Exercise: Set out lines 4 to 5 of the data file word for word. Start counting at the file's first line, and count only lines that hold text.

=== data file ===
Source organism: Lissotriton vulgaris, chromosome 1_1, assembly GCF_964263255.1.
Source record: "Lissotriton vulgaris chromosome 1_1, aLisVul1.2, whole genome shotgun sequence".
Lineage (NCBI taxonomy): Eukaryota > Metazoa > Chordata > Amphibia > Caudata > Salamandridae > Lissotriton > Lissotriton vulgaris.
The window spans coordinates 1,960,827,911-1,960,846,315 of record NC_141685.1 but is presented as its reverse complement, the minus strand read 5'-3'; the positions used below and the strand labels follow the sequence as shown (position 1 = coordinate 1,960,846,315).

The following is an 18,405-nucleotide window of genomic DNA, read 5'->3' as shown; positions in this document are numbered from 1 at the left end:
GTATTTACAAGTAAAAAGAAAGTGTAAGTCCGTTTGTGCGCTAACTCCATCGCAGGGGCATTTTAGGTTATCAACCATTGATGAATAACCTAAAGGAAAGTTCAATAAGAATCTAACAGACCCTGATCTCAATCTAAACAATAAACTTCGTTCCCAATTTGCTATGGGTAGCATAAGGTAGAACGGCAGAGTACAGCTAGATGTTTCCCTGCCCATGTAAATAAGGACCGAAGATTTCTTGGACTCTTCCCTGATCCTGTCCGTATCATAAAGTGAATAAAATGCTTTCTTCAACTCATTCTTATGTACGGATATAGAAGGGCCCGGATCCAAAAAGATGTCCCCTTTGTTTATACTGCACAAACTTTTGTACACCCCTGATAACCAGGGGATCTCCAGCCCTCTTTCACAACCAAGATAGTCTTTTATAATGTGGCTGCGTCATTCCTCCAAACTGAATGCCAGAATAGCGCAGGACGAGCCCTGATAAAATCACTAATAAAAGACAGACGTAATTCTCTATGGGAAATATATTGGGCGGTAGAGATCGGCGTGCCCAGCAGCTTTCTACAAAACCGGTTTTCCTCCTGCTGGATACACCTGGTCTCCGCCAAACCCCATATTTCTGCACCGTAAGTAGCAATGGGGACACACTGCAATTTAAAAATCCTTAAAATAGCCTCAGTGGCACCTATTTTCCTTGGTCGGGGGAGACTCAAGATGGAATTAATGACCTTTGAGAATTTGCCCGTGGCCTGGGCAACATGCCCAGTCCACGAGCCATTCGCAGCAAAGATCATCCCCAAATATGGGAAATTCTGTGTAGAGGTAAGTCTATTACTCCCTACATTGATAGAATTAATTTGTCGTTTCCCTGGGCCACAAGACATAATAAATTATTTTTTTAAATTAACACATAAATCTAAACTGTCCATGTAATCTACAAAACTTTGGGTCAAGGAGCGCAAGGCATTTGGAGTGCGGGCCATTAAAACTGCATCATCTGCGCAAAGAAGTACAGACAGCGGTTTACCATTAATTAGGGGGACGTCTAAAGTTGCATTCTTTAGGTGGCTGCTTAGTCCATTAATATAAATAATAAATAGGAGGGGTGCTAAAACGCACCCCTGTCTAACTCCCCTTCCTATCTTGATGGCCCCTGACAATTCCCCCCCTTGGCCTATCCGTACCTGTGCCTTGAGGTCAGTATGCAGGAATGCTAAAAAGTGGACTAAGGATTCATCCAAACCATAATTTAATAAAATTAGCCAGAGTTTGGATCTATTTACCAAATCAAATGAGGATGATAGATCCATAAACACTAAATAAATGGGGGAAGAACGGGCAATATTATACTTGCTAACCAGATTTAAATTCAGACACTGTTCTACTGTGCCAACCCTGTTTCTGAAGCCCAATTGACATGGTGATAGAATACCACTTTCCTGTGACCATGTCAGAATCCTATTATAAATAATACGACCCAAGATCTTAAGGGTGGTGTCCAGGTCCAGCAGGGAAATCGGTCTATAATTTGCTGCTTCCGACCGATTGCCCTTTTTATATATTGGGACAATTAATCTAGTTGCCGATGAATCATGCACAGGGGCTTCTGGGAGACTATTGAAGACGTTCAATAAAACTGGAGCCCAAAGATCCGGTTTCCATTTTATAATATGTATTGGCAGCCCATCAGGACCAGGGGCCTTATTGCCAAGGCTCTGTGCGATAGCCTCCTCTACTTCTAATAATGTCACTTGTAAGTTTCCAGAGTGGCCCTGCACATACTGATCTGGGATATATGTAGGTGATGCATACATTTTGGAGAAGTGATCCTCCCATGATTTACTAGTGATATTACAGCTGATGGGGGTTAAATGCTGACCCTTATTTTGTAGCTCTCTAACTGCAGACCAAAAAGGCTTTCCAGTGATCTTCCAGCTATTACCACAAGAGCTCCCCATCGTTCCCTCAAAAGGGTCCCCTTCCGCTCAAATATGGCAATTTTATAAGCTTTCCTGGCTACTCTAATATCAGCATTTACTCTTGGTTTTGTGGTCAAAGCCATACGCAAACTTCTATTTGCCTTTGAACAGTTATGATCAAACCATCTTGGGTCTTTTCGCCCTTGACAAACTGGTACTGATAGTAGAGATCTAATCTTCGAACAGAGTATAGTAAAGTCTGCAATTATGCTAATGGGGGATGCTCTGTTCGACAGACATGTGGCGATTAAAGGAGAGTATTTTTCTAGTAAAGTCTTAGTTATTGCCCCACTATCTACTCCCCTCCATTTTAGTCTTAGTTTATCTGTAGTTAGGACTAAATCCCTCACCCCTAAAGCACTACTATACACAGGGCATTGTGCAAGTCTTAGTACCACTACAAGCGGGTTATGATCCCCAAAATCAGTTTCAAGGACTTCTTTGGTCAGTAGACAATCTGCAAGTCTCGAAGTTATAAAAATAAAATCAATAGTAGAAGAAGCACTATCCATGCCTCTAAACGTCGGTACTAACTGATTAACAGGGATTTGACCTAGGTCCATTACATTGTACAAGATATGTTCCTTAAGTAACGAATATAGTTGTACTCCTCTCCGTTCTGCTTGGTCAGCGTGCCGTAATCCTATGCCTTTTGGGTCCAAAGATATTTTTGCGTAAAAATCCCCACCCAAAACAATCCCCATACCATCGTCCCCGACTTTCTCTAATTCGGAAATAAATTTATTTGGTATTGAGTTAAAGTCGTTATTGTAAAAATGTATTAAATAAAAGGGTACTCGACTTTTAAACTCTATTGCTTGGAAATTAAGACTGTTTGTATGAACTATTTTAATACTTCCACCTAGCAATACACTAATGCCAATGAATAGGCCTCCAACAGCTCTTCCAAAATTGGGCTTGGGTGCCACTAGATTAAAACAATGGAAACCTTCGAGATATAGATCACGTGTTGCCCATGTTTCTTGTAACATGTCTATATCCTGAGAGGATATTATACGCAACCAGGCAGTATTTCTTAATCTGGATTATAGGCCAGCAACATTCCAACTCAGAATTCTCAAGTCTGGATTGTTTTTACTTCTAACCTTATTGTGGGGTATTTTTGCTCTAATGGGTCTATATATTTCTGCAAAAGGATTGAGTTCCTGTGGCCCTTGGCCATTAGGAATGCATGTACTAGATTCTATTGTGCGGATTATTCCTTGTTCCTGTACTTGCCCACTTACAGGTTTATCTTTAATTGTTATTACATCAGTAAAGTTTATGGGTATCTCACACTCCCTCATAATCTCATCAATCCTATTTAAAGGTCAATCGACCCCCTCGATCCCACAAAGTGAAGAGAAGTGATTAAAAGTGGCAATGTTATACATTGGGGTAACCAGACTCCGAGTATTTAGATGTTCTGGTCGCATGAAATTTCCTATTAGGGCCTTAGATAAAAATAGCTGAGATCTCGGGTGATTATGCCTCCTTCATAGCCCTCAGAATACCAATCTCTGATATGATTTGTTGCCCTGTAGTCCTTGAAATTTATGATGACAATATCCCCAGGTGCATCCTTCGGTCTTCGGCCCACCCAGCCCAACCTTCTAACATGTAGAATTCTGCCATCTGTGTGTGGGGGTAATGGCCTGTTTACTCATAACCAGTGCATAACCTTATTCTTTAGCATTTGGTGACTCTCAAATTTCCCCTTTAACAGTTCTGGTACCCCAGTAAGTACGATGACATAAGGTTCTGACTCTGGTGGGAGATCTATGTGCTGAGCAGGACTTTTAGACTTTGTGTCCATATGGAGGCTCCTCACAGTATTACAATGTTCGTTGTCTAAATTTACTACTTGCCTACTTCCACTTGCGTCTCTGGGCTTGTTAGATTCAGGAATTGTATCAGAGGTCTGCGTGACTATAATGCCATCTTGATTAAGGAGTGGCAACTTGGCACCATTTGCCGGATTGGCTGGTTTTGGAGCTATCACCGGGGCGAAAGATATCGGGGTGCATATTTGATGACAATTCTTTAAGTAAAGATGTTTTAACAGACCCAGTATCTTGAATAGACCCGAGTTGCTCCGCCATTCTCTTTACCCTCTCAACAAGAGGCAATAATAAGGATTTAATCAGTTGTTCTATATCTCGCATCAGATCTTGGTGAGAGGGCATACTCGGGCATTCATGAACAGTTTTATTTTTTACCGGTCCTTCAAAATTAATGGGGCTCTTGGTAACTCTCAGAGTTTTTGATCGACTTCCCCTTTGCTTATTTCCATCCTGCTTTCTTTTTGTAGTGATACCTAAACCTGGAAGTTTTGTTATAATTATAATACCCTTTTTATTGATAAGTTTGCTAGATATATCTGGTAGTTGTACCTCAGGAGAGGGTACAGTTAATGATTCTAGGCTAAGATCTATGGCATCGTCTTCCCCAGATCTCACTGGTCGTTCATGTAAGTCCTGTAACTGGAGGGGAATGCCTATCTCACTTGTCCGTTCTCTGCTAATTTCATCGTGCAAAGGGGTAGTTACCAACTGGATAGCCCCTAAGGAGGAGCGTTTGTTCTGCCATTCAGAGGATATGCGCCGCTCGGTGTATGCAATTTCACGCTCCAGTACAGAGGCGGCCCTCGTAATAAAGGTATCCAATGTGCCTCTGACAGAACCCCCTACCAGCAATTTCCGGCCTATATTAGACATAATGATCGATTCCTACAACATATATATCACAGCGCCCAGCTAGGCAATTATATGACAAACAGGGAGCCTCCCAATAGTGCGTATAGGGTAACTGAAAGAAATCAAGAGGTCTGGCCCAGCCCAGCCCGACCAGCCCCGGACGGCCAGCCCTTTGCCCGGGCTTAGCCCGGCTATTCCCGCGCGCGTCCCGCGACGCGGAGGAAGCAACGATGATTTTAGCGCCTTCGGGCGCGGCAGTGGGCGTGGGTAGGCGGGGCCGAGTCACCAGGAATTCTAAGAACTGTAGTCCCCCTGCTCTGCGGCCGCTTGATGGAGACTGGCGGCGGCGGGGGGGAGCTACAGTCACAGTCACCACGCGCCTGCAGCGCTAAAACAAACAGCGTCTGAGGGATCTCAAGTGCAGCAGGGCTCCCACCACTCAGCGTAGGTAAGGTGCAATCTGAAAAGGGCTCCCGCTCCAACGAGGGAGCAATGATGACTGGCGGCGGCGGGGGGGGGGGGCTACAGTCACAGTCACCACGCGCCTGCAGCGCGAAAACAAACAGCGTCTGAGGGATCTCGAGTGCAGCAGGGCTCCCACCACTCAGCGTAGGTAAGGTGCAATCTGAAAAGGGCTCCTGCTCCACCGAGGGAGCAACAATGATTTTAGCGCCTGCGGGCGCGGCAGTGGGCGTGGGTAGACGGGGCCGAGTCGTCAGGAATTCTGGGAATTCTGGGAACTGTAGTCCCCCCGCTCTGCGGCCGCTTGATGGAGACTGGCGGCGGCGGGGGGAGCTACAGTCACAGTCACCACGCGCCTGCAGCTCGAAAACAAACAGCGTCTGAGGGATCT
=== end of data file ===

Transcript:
The window spans coordinates 1,960,827,911-1,960,846,315 of record NC_141685.1 but is presented as its reverse complement, the minus strand read 5'-3'; the positions used below and the strand labels follow the sequence as shown (position 1 = coordinate 1,960,846,315).

The following is an 18,405-nucleotide window of genomic DNA, read 5'->3' as shown; positions in this document are numbered from 1 at the left end: